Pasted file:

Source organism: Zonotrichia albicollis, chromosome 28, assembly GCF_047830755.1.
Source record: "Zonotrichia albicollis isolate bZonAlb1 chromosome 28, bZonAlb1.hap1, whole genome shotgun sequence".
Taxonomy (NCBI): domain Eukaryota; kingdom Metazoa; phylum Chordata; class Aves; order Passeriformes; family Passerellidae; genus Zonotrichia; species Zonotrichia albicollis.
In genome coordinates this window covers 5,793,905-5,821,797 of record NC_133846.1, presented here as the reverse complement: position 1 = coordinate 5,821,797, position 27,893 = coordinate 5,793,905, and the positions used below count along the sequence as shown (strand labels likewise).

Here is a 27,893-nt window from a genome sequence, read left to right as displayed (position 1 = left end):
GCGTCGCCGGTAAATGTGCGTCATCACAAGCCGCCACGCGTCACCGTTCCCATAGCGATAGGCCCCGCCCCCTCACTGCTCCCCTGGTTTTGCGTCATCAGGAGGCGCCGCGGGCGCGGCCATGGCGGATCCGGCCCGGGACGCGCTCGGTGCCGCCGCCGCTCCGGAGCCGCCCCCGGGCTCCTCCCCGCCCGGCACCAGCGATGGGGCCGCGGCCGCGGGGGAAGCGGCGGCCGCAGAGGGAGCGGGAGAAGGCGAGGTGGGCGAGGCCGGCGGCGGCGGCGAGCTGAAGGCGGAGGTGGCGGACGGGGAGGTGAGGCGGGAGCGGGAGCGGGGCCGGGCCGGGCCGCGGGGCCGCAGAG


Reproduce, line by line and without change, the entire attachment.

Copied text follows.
Source organism: Zonotrichia albicollis, chromosome 28, assembly GCF_047830755.1.
Source record: "Zonotrichia albicollis isolate bZonAlb1 chromosome 28, bZonAlb1.hap1, whole genome shotgun sequence".
Taxonomy (NCBI): domain Eukaryota; kingdom Metazoa; phylum Chordata; class Aves; order Passeriformes; family Passerellidae; genus Zonotrichia; species Zonotrichia albicollis.
In genome coordinates this window covers 5,793,905-5,821,797 of record NC_133846.1, presented here as the reverse complement: position 1 = coordinate 5,821,797, position 27,893 = coordinate 5,793,905, and the positions used below count along the sequence as shown (strand labels likewise).

Here is a 27,893-nt window from a genome sequence, read left to right as displayed (position 1 = left end):
GCGTCGCCGGTAAATGTGCGTCATCACAAGCCGCCACGCGTCACCGTTCCCATAGCGATAGGCCCCGCCCCCTCACTGCTCCCCTGGTTTTGCGTCATCAGGAGGCGCCGCGGGCGCGGCCATGGCGGATCCGGCCCGGGACGCGCTCGGTGCCGCCGCCGCTCCGGAGCCGCCCCCGGGCTCCTCCCCGCCCGGCACCAGCGATGGGGCCGCGGCCGCGGGGGAAGCGGCGGCCGCAGAGGGAGCGGGAGAAGGCGAGGTGGGCGAGGCCGGCGGCGGCGGCGAGCTGAAGGCGGAGGTGGCGGACGGGGAGGTGAGGCGGGAGCGGGAGCGGGGCCGGGCCGGGCCGCGGGGCCGCAGAG